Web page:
The interval from ~5000BP to the present is the interval best documented in this study. Within this interval, cores 328 and 330 have a high sampling resolution (approximately one sample per 64 years). Additionally, in these two cores, the total carbonate data correlates highly to the oxygen isotope data, suggesting that the d18O values are due to changes in temperature and not salinity. If significant changes in salinity had occurred, then we would expect that the d18O and total carbonate records would not exhibit the same trends.
In the past 5000BP, the bottom water temperatures of the N. Iceland continental shelf have varied considerably (Fig. 3). The overall trend over the past 5000BP is a cooling trend toward the present. In the past 5000BP, oxygen isotope and total carbonate data indicate cold periods at ~3800-3600BP, and from ~600-200BP (the Little Ice Age). Warmer intervals occurred at 3400-3200B, and at 1800-1200BP. In the interval from 3000-2000BP, lesser magnitude warming and cooling intervals are apparent. In the past 5000BP, several records used in our study show shifts in d18O values of up to 0.5 per mil. If we are correct in assuming that the d18O signal at several of our coring sites is responding mainly to changes in temperature, then in the past 5000BP, bottom water temperatures of the N. Iceland continental shelf have varied by up to 2 degrees C.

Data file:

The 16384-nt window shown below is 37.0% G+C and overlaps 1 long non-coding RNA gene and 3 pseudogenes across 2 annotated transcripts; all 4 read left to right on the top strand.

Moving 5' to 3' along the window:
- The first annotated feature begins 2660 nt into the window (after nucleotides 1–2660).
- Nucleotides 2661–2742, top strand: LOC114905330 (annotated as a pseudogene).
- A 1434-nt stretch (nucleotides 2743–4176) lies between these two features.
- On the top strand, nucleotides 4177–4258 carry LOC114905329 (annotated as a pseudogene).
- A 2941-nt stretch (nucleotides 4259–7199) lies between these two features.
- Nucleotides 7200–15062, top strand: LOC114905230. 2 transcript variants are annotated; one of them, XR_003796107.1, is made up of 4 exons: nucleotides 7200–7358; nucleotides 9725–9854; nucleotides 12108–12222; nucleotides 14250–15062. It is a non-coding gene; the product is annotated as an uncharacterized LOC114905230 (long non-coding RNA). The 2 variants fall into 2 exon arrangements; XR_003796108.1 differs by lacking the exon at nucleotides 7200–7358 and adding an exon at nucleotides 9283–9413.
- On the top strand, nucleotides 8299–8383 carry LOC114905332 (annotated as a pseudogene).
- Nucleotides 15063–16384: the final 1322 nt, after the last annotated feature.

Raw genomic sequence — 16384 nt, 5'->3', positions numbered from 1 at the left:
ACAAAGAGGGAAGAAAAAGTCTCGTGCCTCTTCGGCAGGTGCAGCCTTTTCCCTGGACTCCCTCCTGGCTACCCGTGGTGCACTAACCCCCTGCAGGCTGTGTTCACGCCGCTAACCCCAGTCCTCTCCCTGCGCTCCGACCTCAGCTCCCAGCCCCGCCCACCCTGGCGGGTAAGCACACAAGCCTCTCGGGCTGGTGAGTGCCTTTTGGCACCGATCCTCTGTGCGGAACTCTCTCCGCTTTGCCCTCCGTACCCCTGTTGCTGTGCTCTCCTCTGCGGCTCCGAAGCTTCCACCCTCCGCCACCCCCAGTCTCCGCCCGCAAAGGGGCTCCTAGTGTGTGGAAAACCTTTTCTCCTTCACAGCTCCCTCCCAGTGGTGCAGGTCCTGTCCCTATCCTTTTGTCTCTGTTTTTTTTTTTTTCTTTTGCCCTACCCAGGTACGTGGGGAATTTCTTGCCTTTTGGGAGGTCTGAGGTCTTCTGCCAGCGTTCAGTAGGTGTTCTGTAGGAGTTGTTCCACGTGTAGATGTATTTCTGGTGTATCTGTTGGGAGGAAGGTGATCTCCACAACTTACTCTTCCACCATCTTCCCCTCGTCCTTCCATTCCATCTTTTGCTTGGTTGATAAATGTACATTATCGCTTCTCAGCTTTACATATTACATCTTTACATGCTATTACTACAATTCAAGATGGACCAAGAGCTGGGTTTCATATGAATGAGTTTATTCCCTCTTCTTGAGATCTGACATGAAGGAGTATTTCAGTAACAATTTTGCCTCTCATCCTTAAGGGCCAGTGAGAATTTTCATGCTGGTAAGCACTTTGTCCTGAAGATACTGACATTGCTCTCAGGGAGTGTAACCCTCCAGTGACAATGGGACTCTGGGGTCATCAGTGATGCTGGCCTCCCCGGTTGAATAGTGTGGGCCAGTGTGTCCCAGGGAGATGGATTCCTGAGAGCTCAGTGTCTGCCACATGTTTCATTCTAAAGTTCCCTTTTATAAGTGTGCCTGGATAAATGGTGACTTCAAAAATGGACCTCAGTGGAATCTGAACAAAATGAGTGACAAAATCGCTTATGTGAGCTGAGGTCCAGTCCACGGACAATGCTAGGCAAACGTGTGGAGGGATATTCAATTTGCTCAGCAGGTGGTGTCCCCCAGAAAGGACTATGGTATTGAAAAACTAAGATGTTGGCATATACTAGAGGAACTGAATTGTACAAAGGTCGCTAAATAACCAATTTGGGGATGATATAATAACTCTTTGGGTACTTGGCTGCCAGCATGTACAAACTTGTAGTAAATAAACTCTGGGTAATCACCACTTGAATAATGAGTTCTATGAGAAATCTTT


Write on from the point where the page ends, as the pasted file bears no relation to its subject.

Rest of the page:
Eiriksson, J., Knudsen, K.L., Haflidason, H., and Henriksen, P., 2000a. Late-glacial and Holocene paleoceanography of the North Icelandic shelf. Journal of Quaternary Science: 15, 23-42.
Overpeck, J., Hughen, K., Hardy, D., Bradley, R., Case, R., Douglas, M., Finney, B., Gajewski, K., Jacoby, G., Jennings, A., Lamoureux, S., Lasca, A., MacDonald, G., Moore, J., Retelle, M., Smith, S., Wolfe, A., and Zielinski, G., 1997. Arctic Environmental Change of the Last Four Centuries: Science, v. 278, p. 1251-1256.
Poole, D.A.R., Trond, Dokken, M., Hald, M., and Polyak, L., unpublished paper. Stable isotope fractionation in recent benthic foraminifera from the Barents and Kara Seas.
St„tter, J., Wastl, M., Caseldine, C., and H¾berle, T., 1999. Holocene paleoclimatic reconstruction in northern Iceland: approaches and results. Quaternary Science Reviews: 18, 457-474.
Figure 1. Location of B997 cores examined in this study.
Figure 2. Oxygen isotope records from cores 329, 330, and 332 during the interval from >9000-5000BP.
Figure 3. Oxygen isotope data from cores 328 and 330 from 5000BP to the present. Oxygen isotope data has been smoothed in order to make trends in the data more visible.